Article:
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shew it before the king, except the gods, whose dwelling is 12 not with flesh. For this cause the king was angry and

very furious, and commanded to destroy all the wise men 13 of Babylon. And the decree went forth that the wise

men should be slain; and they sought Daniel and his fellows to be slain.

Then Daniel answered with counsel and wisdom to Arioch the captain of the king's guard, which was gone forth to slay



shew] declare.

whose dwelling is not with flesh] i.e. who are superhuman, supramundane beings.

12. wise men) of those versed in occult arts, as Gen. xli. 8 ; Jer. 1. 35 (of Babylon), and several times in the sequel (cf. p. 15). Similarly wisdom, Is. xlvii. 10 (of Babylon), and ch. i. 17, 20.

13—16. Daniel and his three companions, being regarded now (cf. i. 17—20) as belonging to the class of wise men, and being consequently involved in the condemnation, are in danger of their lives ; but Daniel, through Arioch's intervention, obtains an audience of the king, and promising to tell him his dream, gets execution of the sentence deferred.

the decree went forth] Cf. Luke ii. 2, where the Greek is exactly the same as that of Theodotion's rendering here (td doyma égñ10e).

that the wise men, &c.] and the wise men were to be slain (R.V.). See Kautzsch, Gramm. $ 76. 3.

fellows] companions (R.V.), as v. 17. So v. 18.

'14. answered with counsel and discretion) lit. returned counsel and discretion (or tact): lit. taste, and so figuratively of the faculty which discriminates and selects what is suitable for a given occasion. Cf. i Sam. xxv. 33, ' And blessed be thy discretion' (R.V. marg.), of the tact displayed by Abigail in averting David's vengeance from Nabal ; Job xii. 20, "and taketh away the discretion of the elders ;' Prov. xxvi. 16 (the same phrase as here), 'than seven men answering with discretion' (lit. returning discretion).

Arioch] The name, in Gen. xiv. I, of an ancient king of Ellasar (Larsa, in S. Babylonia); and, no doubt, borrowed thence, both here and in Judith i. 6 (where it is the name of a “king of the Elymaeans '). “The name was Sumerian and not used at that period (Nebuchadnezzar's] of Babylonian history” (Sayce, in Hastings' Dict. of the Bible, s.v.).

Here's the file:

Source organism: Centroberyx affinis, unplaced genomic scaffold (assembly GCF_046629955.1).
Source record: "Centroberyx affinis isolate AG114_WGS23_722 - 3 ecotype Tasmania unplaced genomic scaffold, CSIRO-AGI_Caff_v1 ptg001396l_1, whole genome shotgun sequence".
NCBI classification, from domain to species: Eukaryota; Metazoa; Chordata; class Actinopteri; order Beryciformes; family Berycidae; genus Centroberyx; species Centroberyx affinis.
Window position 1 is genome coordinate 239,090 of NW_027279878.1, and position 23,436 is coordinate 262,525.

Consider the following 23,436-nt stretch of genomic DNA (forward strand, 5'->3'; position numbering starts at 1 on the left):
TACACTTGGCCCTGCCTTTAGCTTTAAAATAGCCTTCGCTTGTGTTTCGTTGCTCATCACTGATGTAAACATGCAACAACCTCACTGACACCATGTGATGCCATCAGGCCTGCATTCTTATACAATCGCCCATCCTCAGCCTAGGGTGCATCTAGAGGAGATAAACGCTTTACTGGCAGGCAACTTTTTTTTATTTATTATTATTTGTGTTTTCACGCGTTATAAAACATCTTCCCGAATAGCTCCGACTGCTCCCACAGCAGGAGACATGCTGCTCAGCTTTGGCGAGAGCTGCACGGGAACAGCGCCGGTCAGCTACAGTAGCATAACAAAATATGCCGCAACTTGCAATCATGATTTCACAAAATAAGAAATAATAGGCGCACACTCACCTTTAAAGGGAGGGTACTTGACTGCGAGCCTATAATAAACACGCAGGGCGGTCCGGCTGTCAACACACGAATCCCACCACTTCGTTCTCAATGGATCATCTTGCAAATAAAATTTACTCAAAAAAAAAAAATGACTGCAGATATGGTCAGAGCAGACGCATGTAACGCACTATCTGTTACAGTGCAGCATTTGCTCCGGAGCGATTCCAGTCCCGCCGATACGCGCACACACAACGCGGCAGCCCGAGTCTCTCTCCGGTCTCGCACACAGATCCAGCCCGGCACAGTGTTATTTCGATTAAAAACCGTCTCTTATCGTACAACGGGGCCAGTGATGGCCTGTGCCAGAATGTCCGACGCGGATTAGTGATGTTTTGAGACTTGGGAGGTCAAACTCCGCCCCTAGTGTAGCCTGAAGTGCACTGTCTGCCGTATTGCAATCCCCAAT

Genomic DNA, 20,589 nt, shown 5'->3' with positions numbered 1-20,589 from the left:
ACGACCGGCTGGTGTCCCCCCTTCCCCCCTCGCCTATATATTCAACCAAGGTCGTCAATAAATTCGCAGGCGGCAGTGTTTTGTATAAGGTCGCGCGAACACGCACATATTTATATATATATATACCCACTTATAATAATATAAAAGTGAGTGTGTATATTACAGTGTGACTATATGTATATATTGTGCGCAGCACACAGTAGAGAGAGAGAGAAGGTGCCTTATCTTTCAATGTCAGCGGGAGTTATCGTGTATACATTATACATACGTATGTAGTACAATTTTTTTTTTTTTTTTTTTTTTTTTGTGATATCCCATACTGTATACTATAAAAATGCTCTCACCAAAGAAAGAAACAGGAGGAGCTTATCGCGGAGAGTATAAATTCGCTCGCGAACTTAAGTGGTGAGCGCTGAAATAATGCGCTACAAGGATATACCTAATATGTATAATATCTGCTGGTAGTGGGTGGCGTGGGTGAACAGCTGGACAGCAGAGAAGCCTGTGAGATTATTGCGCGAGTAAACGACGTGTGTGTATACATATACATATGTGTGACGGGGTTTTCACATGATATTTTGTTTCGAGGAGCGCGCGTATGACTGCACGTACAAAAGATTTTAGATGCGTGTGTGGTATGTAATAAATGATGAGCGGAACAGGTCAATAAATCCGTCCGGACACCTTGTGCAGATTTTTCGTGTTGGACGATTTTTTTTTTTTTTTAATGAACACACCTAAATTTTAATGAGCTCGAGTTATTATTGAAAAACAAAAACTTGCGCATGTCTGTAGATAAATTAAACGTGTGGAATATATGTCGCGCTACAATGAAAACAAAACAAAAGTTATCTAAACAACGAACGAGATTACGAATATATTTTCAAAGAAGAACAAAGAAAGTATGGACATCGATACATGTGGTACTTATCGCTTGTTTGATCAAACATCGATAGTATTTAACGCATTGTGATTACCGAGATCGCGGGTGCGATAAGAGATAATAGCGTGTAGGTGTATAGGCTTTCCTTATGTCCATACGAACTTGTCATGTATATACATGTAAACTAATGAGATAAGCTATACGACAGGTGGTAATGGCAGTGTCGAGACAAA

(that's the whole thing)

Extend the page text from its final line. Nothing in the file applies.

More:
captain of the king's guard] 'Captain of the guard' is the same expression which occurs in 2 Ki. xxv. 8 ff., Jer. xxxix. 9ff., of an officer of Nebuchadnezzar, and (with sar for rab) in Gen. (xxxvii

. 36, xxxix. 1, al.) of an officer of Pharaoh. It is lit. captain (or superintendent, chief) of the slaughterers' (viz. of animals (not executioners]); the royal butchers came in some way to form the royal body-guard" (cf. W. R. Smith, O T'JC. , p. 262 f.). The use of the same term in reference to two such different countries as Egypt and Babylon, shews that, though

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the wise men of Babylon: he answered and said to Arioch 15 the king's captain, Why is the decree so hasty from the king? Then Arioch made the thing known to Daniel. Then Daniel went in, and desired of the king that he would 16 give him time, and that he would shew the king the interpretation. Then Daniel went to his house, and made the 17 thing known to Hananiah, Mishael, and Azariah, his companions: that they would desire mercies of the God of 18 heaven concerning this secret; that Daniel and his fellows should not perish with the rest of the wise men of Babylon.

Then was the secret revealed unto Daniel in a night 19 vision. Then Daniel blessed the God of heaven.

Daniel 20 answered and said,

iii. 22.

it happens only to be applied to foreigners, it was really a native Hebrew title. 15. so hasty) harsh (Bevan). R.V. urgent, as A.V. itself has in

This is not, however, strong enough : in Syriac and the Targums the word and its cognates express the idea of bold, shameless, insolent. Cf. Theod. here, åvaidińs (LXX. Tikpws).

16. give him time) or (R.V.) appoint him a time.

and that he would shew] that he might (R.V. marg.) declare. Daniel only asked for time; and such a request would be the more readily granted, as Nebuchadnezzar had already (i. 20) been favourably impressed by his superior skill.

17—19. In answer to the supplication of Daniel and his three friends, the secret of Nebuchadnezzar's dream is revealed to him in a dream.

18. that they would] that they might' would be clearer, as it would include more easily a reference to Daniel (see v. 23 me').

mercies] compassion, as the corresponding Heb. word is rendered in Lam. iii. 22, Zech. vii. 9 in A.V., and in Dan. i. 9 in R.V. the God of heaven] So vv. 19, 37, 44.